Use of meloxicam in a case of septic arthritis and arthrotomy in a six-week old bull calf
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A six-week-old, 60 kg Holstein bull calf, previously treated at Cornell’s Large Animal Hospital for pneumonia and omphalitis associated with failure of passive transfer (FPT), returned three days later with a primary complaint of lameness. During the course of his hospitalization, the calf underwent an arthrotomy to address septic arthritis in his left stifle. As part of a multimodal approach to pain management, meloxicam was included as adjunctive therapy. Meloxicam is a non-steroidal anti-inflammatory drug (NSAID) of the oxicam class. Recent research has shown meloxicam to have several potential advantages over flunixin meglumine, the NSAID most commonly used in cattle, including excellent bioavailability following oral administration and a much longer half-life. However, because meloxicam is not labeled for use in food-producing animals, the implications of extra-label drug use must be carefully considered.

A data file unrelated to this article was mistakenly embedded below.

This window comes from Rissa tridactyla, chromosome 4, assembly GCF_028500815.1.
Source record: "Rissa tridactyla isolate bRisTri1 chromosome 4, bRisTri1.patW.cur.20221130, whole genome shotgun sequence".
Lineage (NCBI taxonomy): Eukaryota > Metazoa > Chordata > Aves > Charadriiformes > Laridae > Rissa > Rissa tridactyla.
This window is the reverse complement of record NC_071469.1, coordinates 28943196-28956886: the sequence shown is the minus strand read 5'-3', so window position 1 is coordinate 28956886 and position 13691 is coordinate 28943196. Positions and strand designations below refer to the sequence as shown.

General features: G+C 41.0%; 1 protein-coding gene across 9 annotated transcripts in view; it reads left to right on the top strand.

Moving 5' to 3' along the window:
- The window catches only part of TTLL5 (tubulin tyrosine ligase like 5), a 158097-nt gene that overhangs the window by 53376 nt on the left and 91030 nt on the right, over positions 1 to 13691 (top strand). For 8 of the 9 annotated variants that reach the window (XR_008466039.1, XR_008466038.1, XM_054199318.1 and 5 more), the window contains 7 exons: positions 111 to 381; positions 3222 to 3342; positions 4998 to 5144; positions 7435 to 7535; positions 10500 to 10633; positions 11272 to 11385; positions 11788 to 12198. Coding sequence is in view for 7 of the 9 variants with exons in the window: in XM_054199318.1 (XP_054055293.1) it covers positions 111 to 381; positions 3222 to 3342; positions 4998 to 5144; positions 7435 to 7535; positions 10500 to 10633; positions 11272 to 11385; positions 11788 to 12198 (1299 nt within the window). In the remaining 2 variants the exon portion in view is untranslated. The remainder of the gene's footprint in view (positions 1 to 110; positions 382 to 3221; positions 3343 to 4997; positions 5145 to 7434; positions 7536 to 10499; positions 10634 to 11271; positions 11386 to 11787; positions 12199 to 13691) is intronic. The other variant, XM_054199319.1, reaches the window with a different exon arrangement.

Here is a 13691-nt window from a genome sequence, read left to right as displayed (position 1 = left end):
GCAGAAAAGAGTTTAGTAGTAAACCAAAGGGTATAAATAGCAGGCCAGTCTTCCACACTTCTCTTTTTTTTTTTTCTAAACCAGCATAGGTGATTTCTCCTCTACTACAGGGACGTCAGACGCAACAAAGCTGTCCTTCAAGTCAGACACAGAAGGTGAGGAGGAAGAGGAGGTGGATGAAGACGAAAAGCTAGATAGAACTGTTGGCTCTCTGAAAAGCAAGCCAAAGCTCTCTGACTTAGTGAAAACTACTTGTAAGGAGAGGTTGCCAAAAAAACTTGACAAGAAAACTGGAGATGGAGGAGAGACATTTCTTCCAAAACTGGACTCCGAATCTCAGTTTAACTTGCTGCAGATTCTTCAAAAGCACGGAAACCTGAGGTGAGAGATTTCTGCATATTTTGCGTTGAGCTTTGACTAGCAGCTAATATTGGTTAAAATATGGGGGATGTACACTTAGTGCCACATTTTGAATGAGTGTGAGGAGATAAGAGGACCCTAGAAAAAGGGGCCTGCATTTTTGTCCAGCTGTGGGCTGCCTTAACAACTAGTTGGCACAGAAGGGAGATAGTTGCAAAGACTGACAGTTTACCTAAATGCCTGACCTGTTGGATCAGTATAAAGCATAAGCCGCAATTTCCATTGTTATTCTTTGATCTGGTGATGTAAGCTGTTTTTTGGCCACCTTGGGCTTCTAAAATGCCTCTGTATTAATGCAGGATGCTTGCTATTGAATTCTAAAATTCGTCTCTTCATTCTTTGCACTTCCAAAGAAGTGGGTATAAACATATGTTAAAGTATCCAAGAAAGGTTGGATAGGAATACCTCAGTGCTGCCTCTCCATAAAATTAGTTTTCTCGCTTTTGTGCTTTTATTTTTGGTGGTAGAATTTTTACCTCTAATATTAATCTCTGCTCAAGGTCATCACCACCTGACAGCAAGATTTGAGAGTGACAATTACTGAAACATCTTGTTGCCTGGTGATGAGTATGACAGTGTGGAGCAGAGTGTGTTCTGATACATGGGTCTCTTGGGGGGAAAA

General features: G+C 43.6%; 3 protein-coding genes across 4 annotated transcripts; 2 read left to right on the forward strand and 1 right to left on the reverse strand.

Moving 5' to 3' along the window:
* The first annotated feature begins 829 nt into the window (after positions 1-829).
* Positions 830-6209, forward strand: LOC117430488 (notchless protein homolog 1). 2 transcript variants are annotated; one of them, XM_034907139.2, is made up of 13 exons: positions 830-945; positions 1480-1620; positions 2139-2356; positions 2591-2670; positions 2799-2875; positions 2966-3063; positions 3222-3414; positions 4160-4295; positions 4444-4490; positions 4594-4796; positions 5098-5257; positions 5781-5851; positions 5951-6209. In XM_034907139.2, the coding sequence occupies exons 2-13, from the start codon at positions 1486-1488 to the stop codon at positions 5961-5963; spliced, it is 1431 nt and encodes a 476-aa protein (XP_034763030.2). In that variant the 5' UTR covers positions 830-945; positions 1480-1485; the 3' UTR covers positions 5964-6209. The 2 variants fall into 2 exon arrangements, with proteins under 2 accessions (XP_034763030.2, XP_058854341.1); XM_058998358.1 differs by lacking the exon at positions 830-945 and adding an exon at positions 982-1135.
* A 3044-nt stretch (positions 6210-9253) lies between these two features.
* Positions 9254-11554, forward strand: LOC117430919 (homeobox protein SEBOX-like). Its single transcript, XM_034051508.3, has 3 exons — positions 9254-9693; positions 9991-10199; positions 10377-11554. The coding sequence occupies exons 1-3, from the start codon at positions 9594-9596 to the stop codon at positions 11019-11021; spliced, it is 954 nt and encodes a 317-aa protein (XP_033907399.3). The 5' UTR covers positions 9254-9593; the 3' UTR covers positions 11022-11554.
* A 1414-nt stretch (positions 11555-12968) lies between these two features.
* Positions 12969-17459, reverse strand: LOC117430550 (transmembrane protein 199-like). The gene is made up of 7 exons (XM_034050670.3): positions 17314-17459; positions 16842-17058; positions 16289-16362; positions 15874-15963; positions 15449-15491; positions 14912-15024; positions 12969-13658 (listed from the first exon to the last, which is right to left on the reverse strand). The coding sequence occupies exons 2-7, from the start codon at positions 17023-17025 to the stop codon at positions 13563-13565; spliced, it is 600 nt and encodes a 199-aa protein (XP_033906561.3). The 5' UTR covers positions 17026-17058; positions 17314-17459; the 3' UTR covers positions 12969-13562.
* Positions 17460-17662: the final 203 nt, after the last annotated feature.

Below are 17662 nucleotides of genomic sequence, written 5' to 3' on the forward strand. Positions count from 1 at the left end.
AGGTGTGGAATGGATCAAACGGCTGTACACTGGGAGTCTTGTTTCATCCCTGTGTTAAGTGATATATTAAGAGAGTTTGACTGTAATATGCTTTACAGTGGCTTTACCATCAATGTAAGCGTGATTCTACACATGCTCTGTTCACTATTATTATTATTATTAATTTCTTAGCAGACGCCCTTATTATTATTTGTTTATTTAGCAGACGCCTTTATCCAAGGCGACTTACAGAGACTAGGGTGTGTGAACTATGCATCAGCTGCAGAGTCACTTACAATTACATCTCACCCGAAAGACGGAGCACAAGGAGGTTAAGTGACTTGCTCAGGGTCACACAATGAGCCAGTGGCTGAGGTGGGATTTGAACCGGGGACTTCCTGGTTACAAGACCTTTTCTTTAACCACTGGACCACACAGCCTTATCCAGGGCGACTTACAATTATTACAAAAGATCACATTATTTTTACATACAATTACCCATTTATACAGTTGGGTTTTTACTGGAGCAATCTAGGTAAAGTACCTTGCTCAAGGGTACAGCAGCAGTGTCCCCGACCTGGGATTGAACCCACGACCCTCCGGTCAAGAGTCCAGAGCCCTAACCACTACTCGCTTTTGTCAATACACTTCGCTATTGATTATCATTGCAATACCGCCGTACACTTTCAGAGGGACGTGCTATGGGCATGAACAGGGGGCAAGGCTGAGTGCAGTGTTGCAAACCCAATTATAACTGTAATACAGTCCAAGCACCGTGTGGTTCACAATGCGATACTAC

Journal / Series
Seminar SF610.1 2011